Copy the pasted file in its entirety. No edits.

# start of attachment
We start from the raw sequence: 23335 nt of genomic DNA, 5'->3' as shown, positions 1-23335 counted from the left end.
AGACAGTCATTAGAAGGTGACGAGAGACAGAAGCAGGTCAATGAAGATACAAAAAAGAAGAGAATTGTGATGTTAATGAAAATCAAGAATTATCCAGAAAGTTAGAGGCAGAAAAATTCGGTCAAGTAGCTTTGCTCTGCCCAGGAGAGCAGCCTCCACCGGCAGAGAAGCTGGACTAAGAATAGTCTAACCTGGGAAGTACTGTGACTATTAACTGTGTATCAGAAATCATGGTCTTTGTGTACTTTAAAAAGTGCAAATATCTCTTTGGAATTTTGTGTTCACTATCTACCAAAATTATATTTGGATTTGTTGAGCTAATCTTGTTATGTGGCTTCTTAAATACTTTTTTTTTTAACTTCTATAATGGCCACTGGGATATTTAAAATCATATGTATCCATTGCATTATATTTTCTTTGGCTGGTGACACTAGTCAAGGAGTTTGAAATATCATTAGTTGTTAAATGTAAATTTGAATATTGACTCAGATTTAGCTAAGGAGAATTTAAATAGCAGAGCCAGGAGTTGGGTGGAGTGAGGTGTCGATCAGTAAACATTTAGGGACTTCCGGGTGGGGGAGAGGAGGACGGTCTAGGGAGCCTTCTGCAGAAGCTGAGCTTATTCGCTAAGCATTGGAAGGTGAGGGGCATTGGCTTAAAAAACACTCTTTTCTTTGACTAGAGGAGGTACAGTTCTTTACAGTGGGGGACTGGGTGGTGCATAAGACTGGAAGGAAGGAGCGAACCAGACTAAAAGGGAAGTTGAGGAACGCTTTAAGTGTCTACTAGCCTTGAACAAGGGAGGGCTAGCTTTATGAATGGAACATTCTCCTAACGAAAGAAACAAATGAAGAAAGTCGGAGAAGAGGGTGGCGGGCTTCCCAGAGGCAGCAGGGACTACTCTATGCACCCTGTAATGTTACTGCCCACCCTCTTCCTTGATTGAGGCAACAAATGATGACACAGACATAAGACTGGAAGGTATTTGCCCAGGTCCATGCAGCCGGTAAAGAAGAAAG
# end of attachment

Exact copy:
We start from the raw sequence: 23335 nt of genomic DNA, 5'->3' as shown, positions 1-23335 counted from the left end.
AGACAGTCATTAGAAGGTGACGAGAGACAGAAGCAGGTCAATGAAGATACAAAAAAGAAGAGAATTGTGATGTTAATGAAAATCAAGAATTATCCAGAAAGTTAGAGGCAGAAAAATTCGGTCAAGTAGCTTTGCTCTGCCCAGGAGAGCAGCCTCCACCGGCAGAGAAGCTGGACTAAGAATAGTCTAACCTGGGAAGTACTGTGACTATTAACTGTGTATCAGAAATCATGGTCTTTGTGTACTTTAAAAAGTGCAAATATCTCTTTGGAATTTTGTGTTCACTATCTACCAAAATTATATTTGGATTTGTTGAGCTAATCTTGTTATGTGGCTTCTTAAATACTTTTTTTTTTAACTTCTATAATGGCCACTGGGATATTTAAAATCATATGTATCCATTGCATTATATTTTCTTTGGCTGGTGACACTAGTCAAGGAGTTTGAAATATCATTAGTTGTTAAATGTAAATTTGAATATTGACTCAGATTTAGCTAAGGAGAATTTAAATAGCAGAGCCAGGAGTTGGGTGGAGTGAGGTGTCGATCAGTAAACATTTAGGGACTTCCGGGTGGGGGAGAGGAGGACGGTCTAGGGAGCCTTCTGCAGAAGCTGAGCTTATTCGCTAAGCATTGGAAGGTGAGGGGCATTGGCTTAAAAAACACTCTTTTCTTTGACTAGAGGAGGTACAGTTCTTTACAGTGGGGGACTGGGTGGTGCATAAGACTGGAAGGAAGGAGCGAACCAGACTAAAAGGGAAGTTGAGGAACGCTTTAAGTGTCTACTAGCCTTGAACAAGGGAGGGCTAGCTTTATGAATGGAACATTCTCCTAACGAAAGAAACAAATGAAGAAAGTCGGAGAAGAGGGTGGCGGGCTTCCCAGAGGCAGCAGGGACTACTCTATGCACCCTGTAATGTTACTGCCCACCCTCTTCCTTGATTGAGGCAACAAATGATGACACAGACATAAGACTGGAAGGTATTTGCCCAGGTCCATGCAGCCGGTAAAGAAGAAAG